Minto, earl of

Gilbert John Elliot-Murray-Kynynmound

b. 9 Jul 1845, London, England
d. 1 Mar 1914, Minto House, Hawick, Scotland

Title: Governor General in and over the Dominion of Canada = Gouverneur Général dans et sur la Puissance du Canada
Term: 12 Nov 1898 - 10 Dec 1904
Chronology: 30 Jul 1898, appointed by Commission under the Royal Sign Manual and Signet
  12 Nov 1898, oath of allegiance, oath of office and oath of Keeper of the Great Seal of Canada taken, Legislative Council Chamber, Parliament Buildings (Hôtel du Parlement), Québec City, Québec [1]
  10 Dec 1904, termination of appointment with the installation of a successor
Names/titles: Lord Melgund [from 1859]; also known as Mr Rolly [1869-1876]; 4th Earl of Minto (UK), 4th Viscount Melgund, of Melgund, Co. Forfar (UK), 4th Baron Minto of Minto, Co. Roxburgh (Great Britain), 7th Baronet (Nova Scotia) [from 17 Mar 1891]
  Viceroy and Governor-General of India [18 Nov 1905 - 23 Nov 1910]
Biography:

Educated at Eton College (1859-1863) and Trinity College, Cambridge (1864-1867); served in the Scots Fusilier Guards (1867-1869); pursued racing career (1869-1876); was a newspaper correspondent in Paris, Spain, Turkey and Afghanistan; participated in the Second Afghan War (1879) and Egyptian campaign (1882); served as a military secretary to Governor General of Canada Marquess of Lansdowne (1883-1885); served as an aide-de-camp to General Middleton during the North West Rebellion of 1885; returned to England (1886), where he succeeded to his father's titles (1891); appointed Governor General of Canada (25 Jul 1898); Minto's term as Governor General of Canada was marked by controversy and political strife. He was inexperienced in government, distrustful of politicians and determined to play an active part in Canadian public life. His criticism of his government's handling of the South African War crisis, his interest in reforming the Canadian Militia and his support for the British colonial secretary Joseph Chamberlain's imperial preference campaign all caused tension. More positively, he attempted to forge closer ties between French and English Canadians, to preserve the written and material record of Canada's past, to promote sports (the Minto Cup in lacrosse) and to protect Canada's northern miners and native peoples from the neglect and mismanagement of government; was succeeded by his brother-in-law Earl Grey, whose sister he married in 1883; assumed the office of Viceroy and Governor-General of India (18 Nov 1905 - 23 Nov 1910).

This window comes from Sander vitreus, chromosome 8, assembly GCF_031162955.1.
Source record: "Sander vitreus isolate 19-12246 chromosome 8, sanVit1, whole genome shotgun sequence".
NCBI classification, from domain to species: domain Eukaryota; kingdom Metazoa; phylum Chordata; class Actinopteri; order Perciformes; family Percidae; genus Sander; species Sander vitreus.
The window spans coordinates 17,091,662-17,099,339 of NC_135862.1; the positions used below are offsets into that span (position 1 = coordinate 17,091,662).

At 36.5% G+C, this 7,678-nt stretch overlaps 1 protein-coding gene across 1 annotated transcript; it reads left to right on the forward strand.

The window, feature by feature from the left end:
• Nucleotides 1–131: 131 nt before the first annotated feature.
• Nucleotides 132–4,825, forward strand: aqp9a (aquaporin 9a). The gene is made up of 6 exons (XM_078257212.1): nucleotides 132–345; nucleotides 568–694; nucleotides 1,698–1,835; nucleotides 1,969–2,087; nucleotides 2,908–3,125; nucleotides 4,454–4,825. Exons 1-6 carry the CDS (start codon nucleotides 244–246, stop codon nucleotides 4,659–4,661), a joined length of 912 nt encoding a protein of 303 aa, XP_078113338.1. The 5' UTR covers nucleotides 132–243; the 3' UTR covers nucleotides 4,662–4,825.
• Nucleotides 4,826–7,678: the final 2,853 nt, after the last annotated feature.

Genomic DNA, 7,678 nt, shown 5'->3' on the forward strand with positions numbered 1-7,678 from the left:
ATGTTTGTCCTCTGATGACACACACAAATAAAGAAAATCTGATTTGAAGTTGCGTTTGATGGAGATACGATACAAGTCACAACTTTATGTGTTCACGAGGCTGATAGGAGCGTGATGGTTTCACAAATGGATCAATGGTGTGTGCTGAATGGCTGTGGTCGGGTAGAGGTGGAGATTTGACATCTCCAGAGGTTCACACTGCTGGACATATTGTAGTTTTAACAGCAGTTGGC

[1] The New York Times. Nov. 13, 1898. P. 7.
[2] The Canadian encyclopedia: year 2000 edition. McClelland & Stewart Inc., Toronto.
Last updated on: 24 May 2010 22:29:24